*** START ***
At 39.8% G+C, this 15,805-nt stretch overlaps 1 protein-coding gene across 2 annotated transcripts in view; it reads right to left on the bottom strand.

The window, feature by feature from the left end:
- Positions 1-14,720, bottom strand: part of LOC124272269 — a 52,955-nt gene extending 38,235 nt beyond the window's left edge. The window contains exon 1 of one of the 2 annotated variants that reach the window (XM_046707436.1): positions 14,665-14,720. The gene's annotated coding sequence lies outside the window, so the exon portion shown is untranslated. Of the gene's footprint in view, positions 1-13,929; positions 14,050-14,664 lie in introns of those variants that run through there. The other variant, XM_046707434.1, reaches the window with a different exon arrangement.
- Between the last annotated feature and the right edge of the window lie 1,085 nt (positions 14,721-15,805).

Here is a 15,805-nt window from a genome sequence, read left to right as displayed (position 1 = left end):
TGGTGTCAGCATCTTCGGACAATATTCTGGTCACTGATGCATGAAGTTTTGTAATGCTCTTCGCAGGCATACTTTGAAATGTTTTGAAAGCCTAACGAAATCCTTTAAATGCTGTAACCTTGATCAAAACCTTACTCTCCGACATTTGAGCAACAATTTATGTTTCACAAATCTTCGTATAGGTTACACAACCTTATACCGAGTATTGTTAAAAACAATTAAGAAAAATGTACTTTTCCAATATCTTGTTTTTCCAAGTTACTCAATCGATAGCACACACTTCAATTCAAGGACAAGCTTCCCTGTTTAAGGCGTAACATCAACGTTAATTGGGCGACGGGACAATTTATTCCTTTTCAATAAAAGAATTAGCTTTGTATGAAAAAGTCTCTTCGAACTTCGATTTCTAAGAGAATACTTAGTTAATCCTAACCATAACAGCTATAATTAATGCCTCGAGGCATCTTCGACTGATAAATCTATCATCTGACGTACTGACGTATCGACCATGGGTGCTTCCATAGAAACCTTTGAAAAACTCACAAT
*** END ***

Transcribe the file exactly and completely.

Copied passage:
At 39.8% G+C, this 15,805-nt stretch overlaps 1 protein-coding gene across 2 annotated transcripts in view; it reads right to left on the bottom strand.

The window, feature by feature from the left end:
- Positions 1-14,720, bottom strand: part of LOC124272269 — a 52,955-nt gene extending 38,235 nt beyond the window's left edge. The window contains exon 1 of one of the 2 annotated variants that reach the window (XM_046707436.1): positions 14,665-14,720. The gene's annotated coding sequence lies outside the window, so the exon portion shown is untranslated. Of the gene's footprint in view, positions 1-13,929; positions 14,050-14,664 lie in introns of those variants that run through there. The other variant, XM_046707434.1, reaches the window with a different exon arrangement.
- Between the last annotated feature and the right edge of the window lie 1,085 nt (positions 14,721-15,805).

Here is a 15,805-nt window from a genome sequence, read left to right as displayed (position 1 = left end):
TGGTGTCAGCATCTTCGGACAATATTCTGGTCACTGATGCATGAAGTTTTGTAATGCTCTTCGCAGGCATACTTTGAAATGTTTTGAAAGCCTAACGAAATCCTTTAAATGCTGTAACCTTGATCAAAACCTTACTCTCCGACATTTGAGCAACAATTTATGTTTCACAAATCTTCGTATAGGTTACACAACCTTATACCGAGTATTGTTAAAAACAATTAAGAAAAATGTACTTTTCCAATATCTTGTTTTTCCAAGTTACTCAATCGATAGCACACACTTCAATTCAAGGACAAGCTTCCCTGTTTAAGGCGTAACATCAACGTTAATTGGGCGACGGGACAATTTATTCCTTTTCAATAAAAGAATTAGCTTTGTATGAAAAAGTCTCTTCGAACTTCGATTTCTAAGAGAATACTTAGTTAATCCTAACCATAACAGCTATAATTAATGCCTCGAGGCATCTTCGACTGATAAATCTATCATCTGACGTACTGACGTATCGACCATGGGTGCTTCCATAGAAACCTTTGAAAAACTCACAAT